Given the present circumstances of the economy, companies from different industries are finding it challenging to maintain the same profits that they experienced in the mid 2000’s. This was before the well-known mortgage crisis. Based on this turbulent external business environment, companies need to come up with innovative and creative solutions in order to maintain the high level of awareness in front of their customers.
One of these innovative and creative solutions is horizontal marketing, a subject thoroughly studied by Kotler and Armstrong. The concept of horizontal marketing is based on a combination of financial, production and marketing resources. The combination of these three factors is meant to accomplish a lot more than any individual concept operating on its own.
Apple, when it introduced Itunes went into an exclusive partnership with Starbucks and allowed Starbucks Wi fi users to browse, download and buy songs from the Apple Itunes store. Apple benefits from this partnership with higher iTunes sales because Starbucks has a lot of loyal customers that take the time to visit, relax and enjoy the unique Starbucks experience. When Apple first introduced its iTunes music store, it hoped to sell one million songs in six months, but to its surprise, Apple sold over one million songs within the first six days of its iTunes music store opening. Much of the contribution was from Starbucks stores.
Similar examples of Horizontal marketing involve collaborations ranging from Henry Ford’s buying ships and railroads—and even a rubber plantation in Brazil to ensure his supply of tires—to Boeing’s radical outsourcing of Dreamliner components, and more recently, back to greater ownership of upstream and downstream assets by companies as different as Pepsi and Oracle.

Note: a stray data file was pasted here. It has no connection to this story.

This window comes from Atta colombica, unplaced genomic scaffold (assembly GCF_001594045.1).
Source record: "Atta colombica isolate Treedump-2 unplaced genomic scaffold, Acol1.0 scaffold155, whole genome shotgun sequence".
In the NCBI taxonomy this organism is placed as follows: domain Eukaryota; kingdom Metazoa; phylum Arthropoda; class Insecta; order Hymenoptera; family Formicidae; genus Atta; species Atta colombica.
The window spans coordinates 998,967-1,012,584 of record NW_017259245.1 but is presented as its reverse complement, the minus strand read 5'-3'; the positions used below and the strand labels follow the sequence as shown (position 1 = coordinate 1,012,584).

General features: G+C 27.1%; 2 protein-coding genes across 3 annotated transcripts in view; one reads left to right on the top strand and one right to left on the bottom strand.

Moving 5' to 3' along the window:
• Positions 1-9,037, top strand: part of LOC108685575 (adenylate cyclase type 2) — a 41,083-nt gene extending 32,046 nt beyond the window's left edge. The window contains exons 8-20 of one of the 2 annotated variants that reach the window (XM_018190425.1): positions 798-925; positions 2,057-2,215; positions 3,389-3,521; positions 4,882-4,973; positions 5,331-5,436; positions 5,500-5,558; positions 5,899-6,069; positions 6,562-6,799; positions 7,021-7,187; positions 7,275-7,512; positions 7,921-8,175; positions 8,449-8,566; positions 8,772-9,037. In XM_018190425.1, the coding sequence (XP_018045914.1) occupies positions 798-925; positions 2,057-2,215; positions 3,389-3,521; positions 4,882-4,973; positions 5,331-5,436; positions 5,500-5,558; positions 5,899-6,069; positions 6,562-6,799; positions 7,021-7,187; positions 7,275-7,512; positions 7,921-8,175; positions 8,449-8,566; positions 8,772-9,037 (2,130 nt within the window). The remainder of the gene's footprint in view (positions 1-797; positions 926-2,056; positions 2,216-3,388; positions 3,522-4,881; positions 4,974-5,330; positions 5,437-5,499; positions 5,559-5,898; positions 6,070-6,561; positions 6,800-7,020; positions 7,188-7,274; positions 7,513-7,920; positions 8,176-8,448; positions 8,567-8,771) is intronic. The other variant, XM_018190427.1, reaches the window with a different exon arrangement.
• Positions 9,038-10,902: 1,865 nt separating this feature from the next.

There is also the example of some companies within a product or service category which are part of an alliance. Passenger air carriers such as Finnair, British Airways, etc. are part of the One World Alliance, which basically means that they have many connecting flights. Thus the alliance airlines can increase passenger volume through travel agents who book travelers on these carriers. The premise for the alliance is that travel agents that book passengers on one airline will more than likely book the same passengers on connecting airlines within the alliance.
So, these examples would have given you a fair idea of what is Horizontal marketing. When one of more companies align to create a unique strategy, for the benefit of all the entities involved, then this act is known as Horizontal marketing.
Horizontal marketing is different to vertical marketing. In vertical marketing, the target customers are of two different companies and from different industries. In horizontal marketing, the companies involved are similar companies with similar product lines and are in the same industry. As they are in the same industry, they are catering to the same target market.
The horizontal marketing approach addresses mainly two or more companies which are focusing to increase the customer base, without actually increasing the marketing budget.
As the core center of this strategy relies on the target market, it is natural to conclude that it is the target market audience which share interests and demographic characteristics that the companies in the horizontal marketing partnerships want to reach.
Most of the examples of the horizontal marketing partnerships mentioned above have one thing in common. All of them started with the acknowledgment of the opportunity of partnering with another company in order to bring a new product to the market.
The involved companies generally make a tie up to increase the value of their offerings, such as in the areas of production, distribution or marketing. An increased value offering brings in more business for the companies involved in Horizontal marketing. A basic rule of this concept is that both companies involved have to be on a win-win situation and every step taken in the realization of the partnership should be mutually convenient.